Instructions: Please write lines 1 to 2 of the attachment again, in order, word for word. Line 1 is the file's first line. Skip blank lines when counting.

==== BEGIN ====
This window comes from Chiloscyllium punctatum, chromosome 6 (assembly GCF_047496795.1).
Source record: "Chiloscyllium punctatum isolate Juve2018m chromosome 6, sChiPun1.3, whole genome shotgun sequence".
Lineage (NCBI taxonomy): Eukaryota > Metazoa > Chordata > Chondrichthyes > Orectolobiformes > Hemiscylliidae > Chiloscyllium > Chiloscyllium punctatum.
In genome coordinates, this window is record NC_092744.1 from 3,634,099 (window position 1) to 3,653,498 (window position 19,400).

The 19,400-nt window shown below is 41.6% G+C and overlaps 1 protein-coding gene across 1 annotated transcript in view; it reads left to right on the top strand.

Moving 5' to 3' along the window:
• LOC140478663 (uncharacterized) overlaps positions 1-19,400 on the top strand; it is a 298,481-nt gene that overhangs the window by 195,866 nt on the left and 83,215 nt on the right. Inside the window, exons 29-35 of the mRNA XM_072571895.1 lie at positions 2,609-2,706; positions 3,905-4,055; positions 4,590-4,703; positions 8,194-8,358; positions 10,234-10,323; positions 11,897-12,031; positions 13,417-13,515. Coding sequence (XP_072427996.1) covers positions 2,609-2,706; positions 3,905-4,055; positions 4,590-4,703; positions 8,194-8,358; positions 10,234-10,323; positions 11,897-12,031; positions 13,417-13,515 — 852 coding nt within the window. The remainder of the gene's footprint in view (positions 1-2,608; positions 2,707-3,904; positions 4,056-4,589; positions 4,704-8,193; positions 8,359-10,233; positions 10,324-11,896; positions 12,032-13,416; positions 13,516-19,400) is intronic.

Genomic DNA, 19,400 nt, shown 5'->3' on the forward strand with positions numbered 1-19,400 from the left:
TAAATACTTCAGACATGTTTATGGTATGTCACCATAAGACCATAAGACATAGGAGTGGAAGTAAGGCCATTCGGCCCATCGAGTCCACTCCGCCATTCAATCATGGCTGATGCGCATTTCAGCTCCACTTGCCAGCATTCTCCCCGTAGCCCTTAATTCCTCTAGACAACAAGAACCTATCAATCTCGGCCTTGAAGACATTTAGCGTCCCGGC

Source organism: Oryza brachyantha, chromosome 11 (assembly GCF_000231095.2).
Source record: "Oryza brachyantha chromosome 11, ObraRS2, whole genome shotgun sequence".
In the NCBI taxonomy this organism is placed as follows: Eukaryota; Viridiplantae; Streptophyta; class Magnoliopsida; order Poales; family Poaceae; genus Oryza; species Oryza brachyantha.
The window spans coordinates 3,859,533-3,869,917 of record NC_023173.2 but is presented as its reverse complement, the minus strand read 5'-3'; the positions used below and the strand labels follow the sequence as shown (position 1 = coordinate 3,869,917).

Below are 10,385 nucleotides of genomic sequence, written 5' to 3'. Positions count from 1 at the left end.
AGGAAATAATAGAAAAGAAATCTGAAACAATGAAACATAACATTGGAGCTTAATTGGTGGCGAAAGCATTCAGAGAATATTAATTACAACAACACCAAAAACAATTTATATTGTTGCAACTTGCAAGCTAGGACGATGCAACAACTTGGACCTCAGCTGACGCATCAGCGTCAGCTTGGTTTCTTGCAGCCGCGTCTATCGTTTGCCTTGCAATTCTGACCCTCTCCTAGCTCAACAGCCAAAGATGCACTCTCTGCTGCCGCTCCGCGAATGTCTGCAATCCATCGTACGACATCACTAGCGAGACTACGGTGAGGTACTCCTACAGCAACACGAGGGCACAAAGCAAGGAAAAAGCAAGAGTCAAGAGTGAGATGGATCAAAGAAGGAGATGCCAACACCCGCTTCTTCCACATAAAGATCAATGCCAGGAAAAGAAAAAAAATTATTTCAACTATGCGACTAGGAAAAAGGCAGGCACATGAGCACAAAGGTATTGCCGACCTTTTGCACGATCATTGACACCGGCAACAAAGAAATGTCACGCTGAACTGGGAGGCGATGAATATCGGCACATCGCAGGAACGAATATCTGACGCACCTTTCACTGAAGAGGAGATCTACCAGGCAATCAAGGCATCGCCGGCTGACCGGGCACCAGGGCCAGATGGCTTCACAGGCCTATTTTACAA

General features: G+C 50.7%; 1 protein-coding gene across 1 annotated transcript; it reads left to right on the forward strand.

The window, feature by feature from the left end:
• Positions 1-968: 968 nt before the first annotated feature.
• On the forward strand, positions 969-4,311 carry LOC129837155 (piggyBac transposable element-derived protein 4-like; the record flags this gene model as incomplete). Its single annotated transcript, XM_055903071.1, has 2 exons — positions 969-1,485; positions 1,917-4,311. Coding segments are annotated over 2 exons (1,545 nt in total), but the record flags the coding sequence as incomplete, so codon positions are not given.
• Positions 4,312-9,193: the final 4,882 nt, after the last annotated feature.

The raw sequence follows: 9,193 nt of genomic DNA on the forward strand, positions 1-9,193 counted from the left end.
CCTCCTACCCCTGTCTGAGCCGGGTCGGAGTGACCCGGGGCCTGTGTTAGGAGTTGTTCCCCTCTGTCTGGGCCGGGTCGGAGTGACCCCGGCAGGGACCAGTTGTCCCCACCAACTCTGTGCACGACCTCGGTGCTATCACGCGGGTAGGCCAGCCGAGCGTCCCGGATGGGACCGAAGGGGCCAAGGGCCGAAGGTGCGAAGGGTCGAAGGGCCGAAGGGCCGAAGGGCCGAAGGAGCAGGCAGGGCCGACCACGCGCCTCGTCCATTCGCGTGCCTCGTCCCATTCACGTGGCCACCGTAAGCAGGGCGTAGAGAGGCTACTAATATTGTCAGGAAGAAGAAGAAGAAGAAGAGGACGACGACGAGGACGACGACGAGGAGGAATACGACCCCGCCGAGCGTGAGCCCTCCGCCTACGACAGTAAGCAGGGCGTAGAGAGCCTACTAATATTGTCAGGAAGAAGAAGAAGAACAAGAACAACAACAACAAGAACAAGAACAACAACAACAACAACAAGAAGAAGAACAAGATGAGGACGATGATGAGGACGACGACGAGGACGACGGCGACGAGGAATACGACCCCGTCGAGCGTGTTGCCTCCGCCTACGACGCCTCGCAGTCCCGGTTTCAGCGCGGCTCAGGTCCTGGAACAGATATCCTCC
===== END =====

This window comes from Chiloscyllium punctatum, chromosome 6 (assembly GCF_047496795.1).
Source record: "Chiloscyllium punctatum isolate Juve2018m chromosome 6, sChiPun1.3, whole genome shotgun sequence".